Diagnostic accuracy of the bronchodilator response in children
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CitationTse, Sze Man, Diane R. Gold, Joanne E. Sordillo, Elaine B. Hoffman, Matthew W. Gillman, Sheryl L. Rifas-Shiman, Anne L. Fuhlbrigge, Kelan G. Tantisira, Scott T. Weiss, and Augusto A. Litonjua. 2013. Diagnostic accuracy of the bronchodilator response in children. Journal of Allergy and Clinical Immunology 132, no. 3: 554–559.e5. doi:10.1016/j.jaci.2013.03.031.
The bronchodilator response (BDR) reflects the reversibility of airflow obstruction and is recommended as an adjunctive test to diagnose asthma. The validity of the commonly used definition of BDR, a 12% or greater change in FEV1 from baseline, has been questioned in childhood.
We sought to examine the diagnostic accuracy of the BDR test by using 3 large pediatric cohorts.
Cases include 1041 children with mild-to-moderate asthma from the Childhood Asthma Management Program.
Control subjects (nonasthmatic and nonwheezing) were chosen from Project Viva and Home Allergens, 2 population-based pediatric cohorts. Receiver operating characteristic curves were constructed, and areas under the curve were calculated for different BDR cutoffs.
A total of 1041 cases (59.7% male; mean age, 8.9 ± 2.1 years) and 250 control subjects (46.8% male; mean age, 8.7 ± 1.7 years) were analyzed, with mean BDRs of 10.7% ± 10.2% and 2.7% ± 8.4%, respectively. The BDR test differentiated asthmatic patients from nonasthmatic patients with a moderate accuracy (area under the curve, 73.3%).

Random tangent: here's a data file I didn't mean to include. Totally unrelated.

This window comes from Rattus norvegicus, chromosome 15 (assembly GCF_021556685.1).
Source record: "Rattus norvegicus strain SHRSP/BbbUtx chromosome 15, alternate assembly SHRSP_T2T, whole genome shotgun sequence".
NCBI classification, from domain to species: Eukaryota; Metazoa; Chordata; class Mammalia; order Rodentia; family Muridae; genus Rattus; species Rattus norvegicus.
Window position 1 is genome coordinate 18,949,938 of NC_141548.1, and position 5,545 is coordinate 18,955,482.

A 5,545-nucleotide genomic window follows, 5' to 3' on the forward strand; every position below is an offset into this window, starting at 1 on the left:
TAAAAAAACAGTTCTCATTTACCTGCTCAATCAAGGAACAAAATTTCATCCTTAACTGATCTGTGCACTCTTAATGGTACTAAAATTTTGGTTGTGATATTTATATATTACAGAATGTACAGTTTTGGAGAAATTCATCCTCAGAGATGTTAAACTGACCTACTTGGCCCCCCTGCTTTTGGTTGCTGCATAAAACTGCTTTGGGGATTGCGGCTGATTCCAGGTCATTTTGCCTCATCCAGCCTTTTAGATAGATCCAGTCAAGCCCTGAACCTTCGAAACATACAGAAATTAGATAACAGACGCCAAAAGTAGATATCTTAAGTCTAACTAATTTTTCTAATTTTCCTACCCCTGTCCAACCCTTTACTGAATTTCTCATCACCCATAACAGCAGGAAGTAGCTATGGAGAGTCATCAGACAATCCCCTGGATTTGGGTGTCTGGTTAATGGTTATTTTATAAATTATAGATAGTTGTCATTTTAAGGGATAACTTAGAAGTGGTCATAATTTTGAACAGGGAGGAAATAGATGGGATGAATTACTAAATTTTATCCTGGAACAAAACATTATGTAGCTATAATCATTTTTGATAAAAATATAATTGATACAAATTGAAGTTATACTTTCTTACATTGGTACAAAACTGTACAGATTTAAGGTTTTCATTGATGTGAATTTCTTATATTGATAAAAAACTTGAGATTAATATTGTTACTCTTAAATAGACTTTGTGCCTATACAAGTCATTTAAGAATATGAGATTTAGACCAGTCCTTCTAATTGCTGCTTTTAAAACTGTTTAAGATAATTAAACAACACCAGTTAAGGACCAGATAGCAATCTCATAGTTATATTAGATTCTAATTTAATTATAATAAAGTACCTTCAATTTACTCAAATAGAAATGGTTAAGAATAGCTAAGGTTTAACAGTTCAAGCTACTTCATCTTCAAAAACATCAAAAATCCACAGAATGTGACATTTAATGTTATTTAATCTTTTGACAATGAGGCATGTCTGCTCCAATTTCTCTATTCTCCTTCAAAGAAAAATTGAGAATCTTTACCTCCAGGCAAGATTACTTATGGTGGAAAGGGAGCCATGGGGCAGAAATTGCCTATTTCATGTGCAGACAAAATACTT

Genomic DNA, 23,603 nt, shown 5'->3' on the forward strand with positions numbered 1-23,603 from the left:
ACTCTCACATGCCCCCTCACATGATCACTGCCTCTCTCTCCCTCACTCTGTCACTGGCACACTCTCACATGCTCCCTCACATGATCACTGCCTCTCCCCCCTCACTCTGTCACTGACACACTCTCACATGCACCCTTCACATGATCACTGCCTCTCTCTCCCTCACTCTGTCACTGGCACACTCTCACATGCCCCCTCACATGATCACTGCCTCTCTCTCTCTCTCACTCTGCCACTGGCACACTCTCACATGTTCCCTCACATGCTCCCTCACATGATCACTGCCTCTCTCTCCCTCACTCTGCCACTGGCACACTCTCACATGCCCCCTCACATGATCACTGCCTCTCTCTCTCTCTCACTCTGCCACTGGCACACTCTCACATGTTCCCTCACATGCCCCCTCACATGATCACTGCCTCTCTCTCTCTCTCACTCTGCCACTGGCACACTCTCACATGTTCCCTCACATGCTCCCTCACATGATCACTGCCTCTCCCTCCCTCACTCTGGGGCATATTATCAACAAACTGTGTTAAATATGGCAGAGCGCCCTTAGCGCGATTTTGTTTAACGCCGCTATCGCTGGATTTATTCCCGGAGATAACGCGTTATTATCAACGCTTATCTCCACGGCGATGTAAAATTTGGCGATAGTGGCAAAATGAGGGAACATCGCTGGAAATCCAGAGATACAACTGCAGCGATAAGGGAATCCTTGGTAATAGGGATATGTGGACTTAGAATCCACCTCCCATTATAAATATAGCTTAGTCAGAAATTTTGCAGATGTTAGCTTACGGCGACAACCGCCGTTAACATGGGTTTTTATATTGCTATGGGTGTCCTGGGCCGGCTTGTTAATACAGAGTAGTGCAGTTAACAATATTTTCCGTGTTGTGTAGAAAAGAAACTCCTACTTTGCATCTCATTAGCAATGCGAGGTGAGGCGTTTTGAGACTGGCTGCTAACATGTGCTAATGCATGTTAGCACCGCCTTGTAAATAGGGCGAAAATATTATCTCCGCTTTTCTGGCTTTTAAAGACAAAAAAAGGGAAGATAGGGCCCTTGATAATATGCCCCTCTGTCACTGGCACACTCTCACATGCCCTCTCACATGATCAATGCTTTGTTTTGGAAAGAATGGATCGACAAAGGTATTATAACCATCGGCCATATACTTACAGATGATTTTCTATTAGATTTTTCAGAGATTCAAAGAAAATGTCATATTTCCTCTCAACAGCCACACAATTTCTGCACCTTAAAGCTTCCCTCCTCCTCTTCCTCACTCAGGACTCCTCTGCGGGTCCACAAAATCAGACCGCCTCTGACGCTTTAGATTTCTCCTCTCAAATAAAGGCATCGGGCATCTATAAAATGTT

Despite good specificity, a cutoff of 12% was associated with poor sensitivity (35.6%). A cutoff of less than 8% performed significantly better than a cutoff of 12% (P = .03, 8% vs 12%).
Our findings highlight the poor sensitivity associated with the commonly used 12% cutoff for BDR. Although our data show that a threshold of less than 8% performs better than 12%, given the variability of this test in children, we conclude that it might be not be appropriate to choose a specific BDR cutoff as a criterion for the diagnosis of asthma.
Citable link to this pagehttp://nrs.harvard.edu/urn-3:HUL.InstRepos:27005840
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